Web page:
|NEP Rank||Defense||Opposing Offense|
The average rank of the defenses and offenses are 11th and 20th, respectively.
Digging into these on a smaller scale, it's worth noting that our top-ranked defenses in 2016 (the Denver Broncos) and 2017 (the Jacksonville Jaguars) have combined for four weeks with top honors (two by each). Impressively enough, one of the Jaguars' top weeks came against the NFL's second-best offense -- the Pittsburgh Steelers -- in Week 5 of this season, when Ben Roethlisberger threw five picks, two of which went for pick-sixes.
Eight other performances came via top-five defensive units. For these top-five defenses (including the Broncos and Jags), their opponents' offense was, on average, 18th in the NFL. There was no other top-five offense, and eight offenses ranked 17th or worse. Naturally, 44.8% of their FanDuel points have come from points allowed, with a lower percentage (26.7%) from defensive scores.
However, it is interesting to see nearly as many outstanding defensive performances from those ranked 9th to 16th as those in the top 8. Combined, those 14 opposing offenses had an average rank of 18th, as well, with 9 of them 15th or worse and one in the top 10.
Targeting bottom-tier defenses hasn't been the worst idea, though. Of the eight performances from those units ranked 17th to 32nd, the best opposing offense was last year's Green Bay Packers, who ranked 13th and at the time had a healthy Aaron Rodgers. Outside of that, the average offense ranked 30th, with three of them dead last and two others ranked 31st. Their reliance has primarily been on defensive touchdowns (30.4%) and sacks (20.9%) as points allowed (13.3%) have been less important for the performances of these squads.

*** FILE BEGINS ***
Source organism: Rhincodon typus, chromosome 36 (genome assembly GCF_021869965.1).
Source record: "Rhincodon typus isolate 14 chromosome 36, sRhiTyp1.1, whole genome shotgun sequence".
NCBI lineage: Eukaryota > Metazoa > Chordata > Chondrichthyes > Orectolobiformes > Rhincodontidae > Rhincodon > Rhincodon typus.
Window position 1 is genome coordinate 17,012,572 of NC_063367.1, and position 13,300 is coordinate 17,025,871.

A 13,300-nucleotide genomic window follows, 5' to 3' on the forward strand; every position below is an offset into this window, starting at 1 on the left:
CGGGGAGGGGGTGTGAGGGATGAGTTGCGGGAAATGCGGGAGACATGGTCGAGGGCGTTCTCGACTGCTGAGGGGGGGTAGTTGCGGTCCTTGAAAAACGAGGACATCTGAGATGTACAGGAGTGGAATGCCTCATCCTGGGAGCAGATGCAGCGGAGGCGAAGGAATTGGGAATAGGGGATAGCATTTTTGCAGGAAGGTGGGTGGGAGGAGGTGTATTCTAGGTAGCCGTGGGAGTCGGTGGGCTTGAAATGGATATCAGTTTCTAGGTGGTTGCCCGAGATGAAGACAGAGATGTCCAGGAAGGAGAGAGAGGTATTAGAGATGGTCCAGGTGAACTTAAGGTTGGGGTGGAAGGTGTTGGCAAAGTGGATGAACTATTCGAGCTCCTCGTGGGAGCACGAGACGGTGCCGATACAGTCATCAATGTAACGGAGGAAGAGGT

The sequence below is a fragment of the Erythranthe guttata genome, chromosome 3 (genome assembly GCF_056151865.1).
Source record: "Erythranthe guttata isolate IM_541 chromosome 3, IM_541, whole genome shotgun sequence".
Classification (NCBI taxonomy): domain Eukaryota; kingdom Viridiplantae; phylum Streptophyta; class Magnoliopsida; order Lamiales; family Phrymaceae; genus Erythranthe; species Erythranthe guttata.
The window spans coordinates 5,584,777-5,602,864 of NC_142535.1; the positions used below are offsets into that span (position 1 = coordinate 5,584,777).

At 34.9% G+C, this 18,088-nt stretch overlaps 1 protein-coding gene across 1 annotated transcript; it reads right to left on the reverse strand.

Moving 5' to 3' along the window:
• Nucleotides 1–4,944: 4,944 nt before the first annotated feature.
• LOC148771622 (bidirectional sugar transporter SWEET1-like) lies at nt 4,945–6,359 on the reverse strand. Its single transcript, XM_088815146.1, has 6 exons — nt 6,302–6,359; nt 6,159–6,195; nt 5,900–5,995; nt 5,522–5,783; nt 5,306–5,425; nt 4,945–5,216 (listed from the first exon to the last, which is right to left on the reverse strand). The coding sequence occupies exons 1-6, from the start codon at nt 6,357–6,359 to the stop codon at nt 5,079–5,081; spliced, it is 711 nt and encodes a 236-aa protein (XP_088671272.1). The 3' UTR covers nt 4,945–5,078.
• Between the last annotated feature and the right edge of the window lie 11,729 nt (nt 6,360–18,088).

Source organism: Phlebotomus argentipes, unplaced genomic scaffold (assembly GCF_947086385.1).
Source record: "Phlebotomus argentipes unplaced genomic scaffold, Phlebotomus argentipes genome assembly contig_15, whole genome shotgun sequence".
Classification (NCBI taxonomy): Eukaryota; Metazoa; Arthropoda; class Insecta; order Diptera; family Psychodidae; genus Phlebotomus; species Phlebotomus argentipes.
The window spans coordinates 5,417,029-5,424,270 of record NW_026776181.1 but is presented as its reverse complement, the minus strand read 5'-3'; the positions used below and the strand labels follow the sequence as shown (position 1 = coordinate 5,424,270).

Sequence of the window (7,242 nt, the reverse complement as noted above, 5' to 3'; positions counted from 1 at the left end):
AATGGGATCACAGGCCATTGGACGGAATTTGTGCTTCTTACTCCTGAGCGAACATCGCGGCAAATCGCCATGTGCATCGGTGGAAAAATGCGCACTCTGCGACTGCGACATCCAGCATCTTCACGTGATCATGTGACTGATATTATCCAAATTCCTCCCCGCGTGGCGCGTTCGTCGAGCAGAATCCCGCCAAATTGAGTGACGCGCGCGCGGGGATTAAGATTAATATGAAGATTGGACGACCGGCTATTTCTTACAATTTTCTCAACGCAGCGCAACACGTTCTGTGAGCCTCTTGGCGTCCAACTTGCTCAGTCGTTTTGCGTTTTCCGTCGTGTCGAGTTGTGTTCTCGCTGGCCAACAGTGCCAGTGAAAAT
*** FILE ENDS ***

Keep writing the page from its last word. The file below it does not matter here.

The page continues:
In summary, the best defenses can perform well against any offense, but it's more likely that they'll be better as they take advantage of middling to below-average offenses. The middle tier of defenses are also better targets against bottom-half offenses, but as you dig into the bottom defenses, they rely heavily on soft matchups, which confirms a common approach to DFS defenses.
Knowing what we know now, as an example, which D/ST units make for the ideal Week 1 target to open the 2018 season?
If you are are opting for a top-tier defense, both the Jaguars ($4,700) at the New York Giants and Minnesota Vikings ($4,500) against the San Francisco 49ers fit the mold. Their defenses rank third and first, respectively, in our power rankings, and in our DFS projections, the two are first and second in points allowed, and both units are in the top-three in terms of projected defensive touchdowns. Their opponents' offenses are 21st and 9th heading into the season, though the higher-ranked Niners will be on the road in the tough U.S. Bank Stadium.
At just $4,000, Washington might be the mid-level defense to pay down for in a road matchup with the Arizona Cardinals. Their defense rates 14th and the Cardinals' offense -- thanks to a bottom-three offensive line -- sits 29th. It's a recipe for success, and our models agree, projecting Washington for the fifth-fewest points allowed and as the defense most likely to notch a defensive score.
So, if you still think selecting your defense is an inexact science, you're not completely wrong there. But the data points to some trends worth exploiting as we head into the 2018 daily fantasy football season.